Davis, Gatenio Partner for Debt Plays

May 27, 2020 | by Commercial Mortgage Alert

As it did during the last downturn, opportunistic investment shop Davis Cos. plans to become more active investing in debt.

The Boston fund manager, led by founder Jonathan Davis, has formed a partnership with former Colony Capital executive Robert Gatenio to buy discounted commercial MBS and com­mercial real estate CLOs. The joint venture also will originate “gap equity financing,” which could take the form of mezzanine loans or preferred equity.

Davis is committing up to $75 million of equity, while Gatenio will handle purchases.

“Securities are the first to get re-priced in any market, in any dislocation,” said Gatenio, who also runs his own firm, Trails End Capital of Larchmont, N.Y. “Given mark-to-market, there are going to be forced sellers out there. Being opportunistic, being set up and being able to pick your spots as this unfolds is pretty attractive.”

Jonathan Davis said his firm is prepared to increase its investment in the joint venture depending on market condi­tions. “We hope to be able to find the opportunities to scale that up,” he added.

The playbook for Davis Cos. is essentially the same as dur­ing the Great Recession. In 2009, the shop hired Emily Cooper as director of fixed-income investments from Putnam Invest­ments. During the 2009-2013 period, half of Davis’ investments were in distressed debt, both securities and whole loans. Coo­per later left the firm.

“The experience we had last time, and we’re seeing it again this time, is that the public market re-prices before the private market,” Davis said. “While there’s a period of price discovery going on in the private markets right now, we’re seeing a num­ber of public market opportunities in real time.”

Gatenio most recently was a managing director and co-head of investment management at Colony, as well as executive chair­man of a REIT the Los Angles firm managed called NorthStar Healthcare Income. He left those posts around yearend 2018 to start his own firm. He previously worked at NorthStar Realty Finance, a New York REIT that merged with Colony in 2017.

At NorthStar, where he started in 2006, Gatenio worked with Rick McCready, who then was chief operating officer of the REIT and now is president of Davis Cos.


The Davis Companies And Stonemont Financial Group Completing First Phases Of 6.8 Million SF Georgia International Trade Center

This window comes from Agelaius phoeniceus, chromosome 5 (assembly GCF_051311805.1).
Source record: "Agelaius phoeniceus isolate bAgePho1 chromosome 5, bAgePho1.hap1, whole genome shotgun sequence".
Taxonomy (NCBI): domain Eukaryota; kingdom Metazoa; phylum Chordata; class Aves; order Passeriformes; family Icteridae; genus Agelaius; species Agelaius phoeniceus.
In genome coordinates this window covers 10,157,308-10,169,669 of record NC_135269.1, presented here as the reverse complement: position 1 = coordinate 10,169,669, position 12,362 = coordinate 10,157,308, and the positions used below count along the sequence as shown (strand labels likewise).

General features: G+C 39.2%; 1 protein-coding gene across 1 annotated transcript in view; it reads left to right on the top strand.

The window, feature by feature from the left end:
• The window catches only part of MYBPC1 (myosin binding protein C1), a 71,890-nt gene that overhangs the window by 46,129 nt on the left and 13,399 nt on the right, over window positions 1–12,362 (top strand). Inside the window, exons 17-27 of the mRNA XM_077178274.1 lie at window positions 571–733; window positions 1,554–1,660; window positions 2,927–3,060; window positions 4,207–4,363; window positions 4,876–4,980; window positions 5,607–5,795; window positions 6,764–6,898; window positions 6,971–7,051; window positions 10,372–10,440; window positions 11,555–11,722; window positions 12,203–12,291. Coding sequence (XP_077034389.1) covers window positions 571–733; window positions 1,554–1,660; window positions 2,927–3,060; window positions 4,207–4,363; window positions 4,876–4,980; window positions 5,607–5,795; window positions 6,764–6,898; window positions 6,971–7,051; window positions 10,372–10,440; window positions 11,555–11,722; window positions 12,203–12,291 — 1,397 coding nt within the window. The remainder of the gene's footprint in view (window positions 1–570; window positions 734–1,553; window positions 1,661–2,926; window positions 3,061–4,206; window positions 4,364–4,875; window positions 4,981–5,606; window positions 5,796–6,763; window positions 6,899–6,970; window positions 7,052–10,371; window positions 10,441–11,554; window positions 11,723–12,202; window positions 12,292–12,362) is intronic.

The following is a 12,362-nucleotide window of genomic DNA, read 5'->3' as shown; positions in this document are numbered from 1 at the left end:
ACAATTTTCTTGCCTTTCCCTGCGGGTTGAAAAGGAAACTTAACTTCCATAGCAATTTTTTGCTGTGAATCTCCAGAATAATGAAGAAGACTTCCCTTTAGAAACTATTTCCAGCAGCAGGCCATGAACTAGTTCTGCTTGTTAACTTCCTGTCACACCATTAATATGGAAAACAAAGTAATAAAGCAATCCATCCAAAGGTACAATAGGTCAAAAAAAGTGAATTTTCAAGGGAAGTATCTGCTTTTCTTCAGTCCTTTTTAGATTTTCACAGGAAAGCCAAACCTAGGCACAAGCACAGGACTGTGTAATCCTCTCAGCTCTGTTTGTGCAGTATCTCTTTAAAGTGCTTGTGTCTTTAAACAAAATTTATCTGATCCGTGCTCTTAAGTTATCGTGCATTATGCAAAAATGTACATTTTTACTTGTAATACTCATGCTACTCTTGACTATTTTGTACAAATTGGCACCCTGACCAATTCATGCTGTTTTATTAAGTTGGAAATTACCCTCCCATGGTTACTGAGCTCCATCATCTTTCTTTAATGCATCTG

May 14, 2020 | by Boston Real Estate Times

Boston – The Georgia International Trade Center, a $500 million development in Savannah, Georgia which will comprise nearly 7 million SF of manufacturing/warehouse space upon completion, has achieved significant progress in construction and leasing, according to The Davis Companies and Stonemont Financial Group, joint venture partners in the massive project’s development, alongside Chesterfield, a firm that specializes in the development of office and industrial properties throughout the southeastern United States.

The Georgia International Trade Center site totals 1,150 acres and is ideally located within 10 miles of the Georgia Ports Authority (GPA) Garden City Terminal and 3.8 miles from Interstate 95. Construction began in March of 2019 and is complete or underway on four buildings totaling 2.42 million SF, of which 1.65 million SF has been leased or placed under contract for sale. Tenants include global flooring manufacturer, and Berkshire Hathaway subsidiary, Shaw Industries Group (1.07 million SF), healthcare products manufacturer Dukal Corporation (270,000 SF) and third-party logistics services provider Sunland Logistics Solutions (150,000 SF). Plans call for the construction of up to six more buildings on the property, totaling an additional 4.4 million SF.

David Allen, Senior Vice President of Asset Management for The Davis Companies, attributes the unparalleled success of the project to the firm’s partnership with Stonemont Financial Group and Chesterfield. “The Georgia International Trade Center presented an opportunity to join forces and leverage the complementary expertise of our respective teams. We look forward to completing the remaining 4.4 million square feet of development, building upon the tremendous accomplishments achieved thus far at GITC,“ said Allen.